Understanding what goes on beneath the sea is one of the great challenges of earth science. Now, NASA is taking a crowdsourced approach to that challenge and turning to gamers and "citizen scientists" to help it map the ocean's rich diversity of coral reefs.
Specifically, researchers at NASA's Ames Research Center in California have spent years canvassing the ocean floor using special cameras mounted to drones and aircraft. The unique lenses on the cameras give the researchers a clear view of the ocean floor, including coral and other wildlife with 3D imagery from locations in places like Puerto Rico, Guam and American Samoa. Now, NASA has a huge job on its hands — combing through those images and identifying everything that's in them.
NASA's solution? A new game for Mac and iOS called NeMO-Net, which you can play right now (an Android version is still in the works). In it, you'll virtually travel the ocean floor in a vessel called the Nautilus, identifying and classifying whatever coral you come across. As more people play the game, the true details within NASA's imagery will come into focus.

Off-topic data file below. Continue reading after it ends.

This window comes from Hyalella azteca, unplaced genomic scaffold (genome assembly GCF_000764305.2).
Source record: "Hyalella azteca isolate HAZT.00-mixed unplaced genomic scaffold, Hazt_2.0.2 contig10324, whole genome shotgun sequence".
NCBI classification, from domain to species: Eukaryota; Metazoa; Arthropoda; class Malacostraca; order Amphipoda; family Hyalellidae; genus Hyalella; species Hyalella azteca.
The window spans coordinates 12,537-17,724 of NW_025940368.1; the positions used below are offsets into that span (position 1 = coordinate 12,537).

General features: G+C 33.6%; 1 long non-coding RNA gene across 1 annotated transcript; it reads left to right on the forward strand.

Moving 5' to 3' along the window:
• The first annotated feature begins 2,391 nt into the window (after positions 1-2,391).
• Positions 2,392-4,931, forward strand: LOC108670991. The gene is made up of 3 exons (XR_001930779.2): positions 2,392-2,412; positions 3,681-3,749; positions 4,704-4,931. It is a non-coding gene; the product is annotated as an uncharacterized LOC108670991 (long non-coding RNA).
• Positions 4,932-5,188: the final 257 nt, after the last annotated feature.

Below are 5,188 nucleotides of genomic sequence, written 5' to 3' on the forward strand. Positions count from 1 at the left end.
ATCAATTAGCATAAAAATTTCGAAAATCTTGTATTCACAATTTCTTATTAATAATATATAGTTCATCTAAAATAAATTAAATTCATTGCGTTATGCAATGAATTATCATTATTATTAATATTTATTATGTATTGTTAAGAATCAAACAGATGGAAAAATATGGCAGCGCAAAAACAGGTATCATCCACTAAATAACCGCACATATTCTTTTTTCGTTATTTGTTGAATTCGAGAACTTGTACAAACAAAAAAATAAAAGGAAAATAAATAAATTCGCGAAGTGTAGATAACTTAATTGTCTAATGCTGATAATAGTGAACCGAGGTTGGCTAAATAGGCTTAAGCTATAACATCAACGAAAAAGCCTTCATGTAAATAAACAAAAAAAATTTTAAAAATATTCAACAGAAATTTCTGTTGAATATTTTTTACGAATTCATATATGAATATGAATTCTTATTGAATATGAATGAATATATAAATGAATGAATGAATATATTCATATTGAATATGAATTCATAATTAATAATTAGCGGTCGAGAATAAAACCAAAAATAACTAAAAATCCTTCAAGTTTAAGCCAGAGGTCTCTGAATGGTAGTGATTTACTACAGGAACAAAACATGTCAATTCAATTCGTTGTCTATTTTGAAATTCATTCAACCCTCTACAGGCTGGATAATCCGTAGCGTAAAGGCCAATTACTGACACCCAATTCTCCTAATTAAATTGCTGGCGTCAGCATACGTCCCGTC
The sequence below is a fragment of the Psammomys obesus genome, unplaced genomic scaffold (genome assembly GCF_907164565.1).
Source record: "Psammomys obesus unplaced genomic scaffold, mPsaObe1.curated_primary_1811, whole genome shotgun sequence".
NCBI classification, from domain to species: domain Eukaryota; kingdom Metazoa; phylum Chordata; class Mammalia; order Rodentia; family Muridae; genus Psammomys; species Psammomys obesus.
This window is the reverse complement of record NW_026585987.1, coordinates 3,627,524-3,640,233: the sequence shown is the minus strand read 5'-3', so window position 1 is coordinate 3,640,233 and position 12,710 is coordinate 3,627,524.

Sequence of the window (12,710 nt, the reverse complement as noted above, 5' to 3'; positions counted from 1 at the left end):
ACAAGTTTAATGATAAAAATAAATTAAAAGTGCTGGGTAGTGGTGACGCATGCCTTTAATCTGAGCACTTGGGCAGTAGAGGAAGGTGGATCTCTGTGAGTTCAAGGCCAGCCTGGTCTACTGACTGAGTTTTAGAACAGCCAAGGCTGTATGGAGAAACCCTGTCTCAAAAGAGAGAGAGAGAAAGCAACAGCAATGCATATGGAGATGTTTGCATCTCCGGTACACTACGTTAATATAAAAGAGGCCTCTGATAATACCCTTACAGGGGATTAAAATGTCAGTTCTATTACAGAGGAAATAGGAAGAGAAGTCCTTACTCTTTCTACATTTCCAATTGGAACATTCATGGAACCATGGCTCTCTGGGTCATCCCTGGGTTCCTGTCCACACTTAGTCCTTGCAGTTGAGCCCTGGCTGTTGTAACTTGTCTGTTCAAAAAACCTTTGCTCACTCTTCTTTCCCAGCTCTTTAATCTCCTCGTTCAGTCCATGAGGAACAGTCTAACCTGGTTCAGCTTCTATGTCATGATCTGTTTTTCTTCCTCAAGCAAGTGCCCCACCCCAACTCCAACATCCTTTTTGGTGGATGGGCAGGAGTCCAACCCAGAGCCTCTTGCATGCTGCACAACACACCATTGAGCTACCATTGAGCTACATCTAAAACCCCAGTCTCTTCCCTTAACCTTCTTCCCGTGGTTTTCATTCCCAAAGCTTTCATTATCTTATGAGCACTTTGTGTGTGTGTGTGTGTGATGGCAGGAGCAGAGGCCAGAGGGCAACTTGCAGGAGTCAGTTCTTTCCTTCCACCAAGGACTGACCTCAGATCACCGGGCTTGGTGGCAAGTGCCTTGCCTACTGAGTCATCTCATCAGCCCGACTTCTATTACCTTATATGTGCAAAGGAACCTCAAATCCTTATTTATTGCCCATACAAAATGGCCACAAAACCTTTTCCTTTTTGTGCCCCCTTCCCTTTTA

"NeMO-Net leverages the most powerful force on this planet: not a fancy camera or a supercomputer, but people," said Ames principal investigator Ved Chirayath in a release Thursday. "Anyone, even a first grader, can play this game and sort through these data to help us map one of the most beautiful forms of life we know of."
Playing the game will help train the Pleiades supercomputer at Ames to recognize corals from any image of the ocean floor, even those taken with less powerful instruments, NASA said. As that supercomputer gets smarter, NASA will better be able to map and track changes in the earth's coral populations, which are considered essential to the marine ecosystem .
If nothing else, that sounds like a fun and productive way to kill some time while we're all stuck at home. Race you to the bottom of the sea?
Read more: Rebooting the reef: CNET dives deep into the efforts to save Australia's great marine wonder